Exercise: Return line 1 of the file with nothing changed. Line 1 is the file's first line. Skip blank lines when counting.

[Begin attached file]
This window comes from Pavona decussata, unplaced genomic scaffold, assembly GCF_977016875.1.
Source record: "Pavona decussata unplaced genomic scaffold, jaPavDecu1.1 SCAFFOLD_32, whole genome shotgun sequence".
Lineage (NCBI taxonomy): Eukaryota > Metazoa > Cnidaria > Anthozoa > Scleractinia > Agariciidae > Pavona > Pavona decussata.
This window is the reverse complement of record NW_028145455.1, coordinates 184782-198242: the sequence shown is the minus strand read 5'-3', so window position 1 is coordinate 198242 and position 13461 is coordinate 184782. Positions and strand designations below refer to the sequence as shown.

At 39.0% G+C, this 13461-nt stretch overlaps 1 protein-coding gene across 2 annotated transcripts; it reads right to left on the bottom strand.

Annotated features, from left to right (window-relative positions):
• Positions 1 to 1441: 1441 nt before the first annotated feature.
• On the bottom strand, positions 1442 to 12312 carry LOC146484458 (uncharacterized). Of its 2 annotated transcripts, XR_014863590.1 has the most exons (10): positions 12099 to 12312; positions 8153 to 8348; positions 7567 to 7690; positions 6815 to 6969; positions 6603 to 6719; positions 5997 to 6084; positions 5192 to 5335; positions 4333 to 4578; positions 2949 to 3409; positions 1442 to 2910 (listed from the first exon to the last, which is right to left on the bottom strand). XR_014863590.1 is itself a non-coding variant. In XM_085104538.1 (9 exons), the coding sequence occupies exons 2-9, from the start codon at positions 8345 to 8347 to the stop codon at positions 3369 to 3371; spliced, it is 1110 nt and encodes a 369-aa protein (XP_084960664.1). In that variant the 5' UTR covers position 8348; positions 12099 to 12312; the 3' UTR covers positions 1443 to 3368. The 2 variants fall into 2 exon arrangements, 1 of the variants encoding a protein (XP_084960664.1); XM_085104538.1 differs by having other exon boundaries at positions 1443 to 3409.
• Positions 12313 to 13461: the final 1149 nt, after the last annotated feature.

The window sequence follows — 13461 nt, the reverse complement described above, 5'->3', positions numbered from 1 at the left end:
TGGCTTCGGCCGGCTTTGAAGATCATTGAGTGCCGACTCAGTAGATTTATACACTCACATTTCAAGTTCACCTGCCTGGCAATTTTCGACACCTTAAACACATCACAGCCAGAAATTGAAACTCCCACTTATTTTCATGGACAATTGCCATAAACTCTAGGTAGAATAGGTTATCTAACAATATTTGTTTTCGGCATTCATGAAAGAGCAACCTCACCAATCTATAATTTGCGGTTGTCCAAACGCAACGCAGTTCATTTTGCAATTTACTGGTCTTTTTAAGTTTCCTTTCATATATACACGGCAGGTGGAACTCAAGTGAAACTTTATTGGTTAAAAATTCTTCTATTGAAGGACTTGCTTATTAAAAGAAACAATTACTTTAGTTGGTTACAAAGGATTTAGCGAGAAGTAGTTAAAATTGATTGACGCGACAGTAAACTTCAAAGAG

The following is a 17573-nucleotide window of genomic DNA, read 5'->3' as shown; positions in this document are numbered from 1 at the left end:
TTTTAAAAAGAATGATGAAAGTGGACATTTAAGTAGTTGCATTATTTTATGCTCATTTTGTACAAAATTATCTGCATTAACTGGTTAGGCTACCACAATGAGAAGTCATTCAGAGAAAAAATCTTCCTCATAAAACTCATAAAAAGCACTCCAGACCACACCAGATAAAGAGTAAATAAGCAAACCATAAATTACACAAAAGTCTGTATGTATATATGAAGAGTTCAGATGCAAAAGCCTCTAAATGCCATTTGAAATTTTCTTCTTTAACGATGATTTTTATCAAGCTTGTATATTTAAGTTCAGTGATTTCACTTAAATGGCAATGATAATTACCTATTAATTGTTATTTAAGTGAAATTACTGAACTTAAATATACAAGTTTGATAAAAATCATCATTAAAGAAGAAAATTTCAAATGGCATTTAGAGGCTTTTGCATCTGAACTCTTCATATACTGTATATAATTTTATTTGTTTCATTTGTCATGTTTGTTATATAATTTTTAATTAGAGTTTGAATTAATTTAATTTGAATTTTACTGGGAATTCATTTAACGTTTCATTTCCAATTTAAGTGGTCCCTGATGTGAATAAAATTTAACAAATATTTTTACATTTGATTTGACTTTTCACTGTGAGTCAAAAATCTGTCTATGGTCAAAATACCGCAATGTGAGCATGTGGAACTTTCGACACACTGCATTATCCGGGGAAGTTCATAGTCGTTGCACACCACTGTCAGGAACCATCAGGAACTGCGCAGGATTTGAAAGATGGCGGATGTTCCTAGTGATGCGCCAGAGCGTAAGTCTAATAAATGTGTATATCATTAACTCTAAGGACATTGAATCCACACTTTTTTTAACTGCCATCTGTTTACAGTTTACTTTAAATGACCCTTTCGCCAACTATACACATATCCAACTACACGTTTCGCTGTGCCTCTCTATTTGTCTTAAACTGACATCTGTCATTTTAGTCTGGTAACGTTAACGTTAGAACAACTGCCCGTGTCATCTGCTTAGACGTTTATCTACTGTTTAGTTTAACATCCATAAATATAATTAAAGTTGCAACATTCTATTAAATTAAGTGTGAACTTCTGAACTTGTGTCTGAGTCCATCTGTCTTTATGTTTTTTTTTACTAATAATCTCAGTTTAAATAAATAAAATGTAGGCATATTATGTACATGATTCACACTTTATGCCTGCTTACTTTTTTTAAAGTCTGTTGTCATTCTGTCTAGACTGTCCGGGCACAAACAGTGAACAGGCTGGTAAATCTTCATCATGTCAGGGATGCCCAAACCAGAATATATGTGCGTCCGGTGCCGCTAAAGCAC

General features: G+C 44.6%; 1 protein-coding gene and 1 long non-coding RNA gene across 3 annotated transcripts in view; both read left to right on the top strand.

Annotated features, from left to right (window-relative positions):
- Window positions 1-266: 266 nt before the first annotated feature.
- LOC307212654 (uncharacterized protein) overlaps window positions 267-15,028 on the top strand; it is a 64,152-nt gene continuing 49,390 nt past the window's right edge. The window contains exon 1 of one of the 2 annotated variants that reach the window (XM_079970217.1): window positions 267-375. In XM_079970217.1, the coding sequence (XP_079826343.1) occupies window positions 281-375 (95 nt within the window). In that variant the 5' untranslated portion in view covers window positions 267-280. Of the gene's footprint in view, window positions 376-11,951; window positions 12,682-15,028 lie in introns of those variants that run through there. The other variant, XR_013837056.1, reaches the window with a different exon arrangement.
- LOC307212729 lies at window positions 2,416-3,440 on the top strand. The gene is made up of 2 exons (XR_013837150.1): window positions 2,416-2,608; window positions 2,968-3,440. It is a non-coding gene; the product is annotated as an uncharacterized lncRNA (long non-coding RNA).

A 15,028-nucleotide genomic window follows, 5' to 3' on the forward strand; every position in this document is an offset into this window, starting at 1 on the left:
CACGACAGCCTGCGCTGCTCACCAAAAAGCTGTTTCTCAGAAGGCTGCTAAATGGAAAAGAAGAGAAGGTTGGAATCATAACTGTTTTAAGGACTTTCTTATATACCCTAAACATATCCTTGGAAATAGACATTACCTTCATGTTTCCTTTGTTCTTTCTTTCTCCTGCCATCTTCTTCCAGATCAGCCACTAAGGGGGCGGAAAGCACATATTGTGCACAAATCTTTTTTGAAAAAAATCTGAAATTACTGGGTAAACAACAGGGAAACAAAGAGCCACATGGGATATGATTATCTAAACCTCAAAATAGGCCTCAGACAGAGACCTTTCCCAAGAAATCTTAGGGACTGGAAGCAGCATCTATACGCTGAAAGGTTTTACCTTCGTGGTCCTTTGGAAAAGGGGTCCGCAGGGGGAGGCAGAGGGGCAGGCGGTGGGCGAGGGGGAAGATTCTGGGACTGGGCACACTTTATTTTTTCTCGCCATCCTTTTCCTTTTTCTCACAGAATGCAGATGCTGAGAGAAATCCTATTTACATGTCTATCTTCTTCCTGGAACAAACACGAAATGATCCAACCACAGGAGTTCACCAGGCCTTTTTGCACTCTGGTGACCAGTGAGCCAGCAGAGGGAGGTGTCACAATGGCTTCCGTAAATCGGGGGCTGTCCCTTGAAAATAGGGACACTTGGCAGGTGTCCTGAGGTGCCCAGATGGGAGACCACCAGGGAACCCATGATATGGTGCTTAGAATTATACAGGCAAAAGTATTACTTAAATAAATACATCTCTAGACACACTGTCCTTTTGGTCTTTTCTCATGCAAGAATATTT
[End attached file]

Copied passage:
This window comes from Pavona decussata, unplaced genomic scaffold, assembly GCF_977016875.1.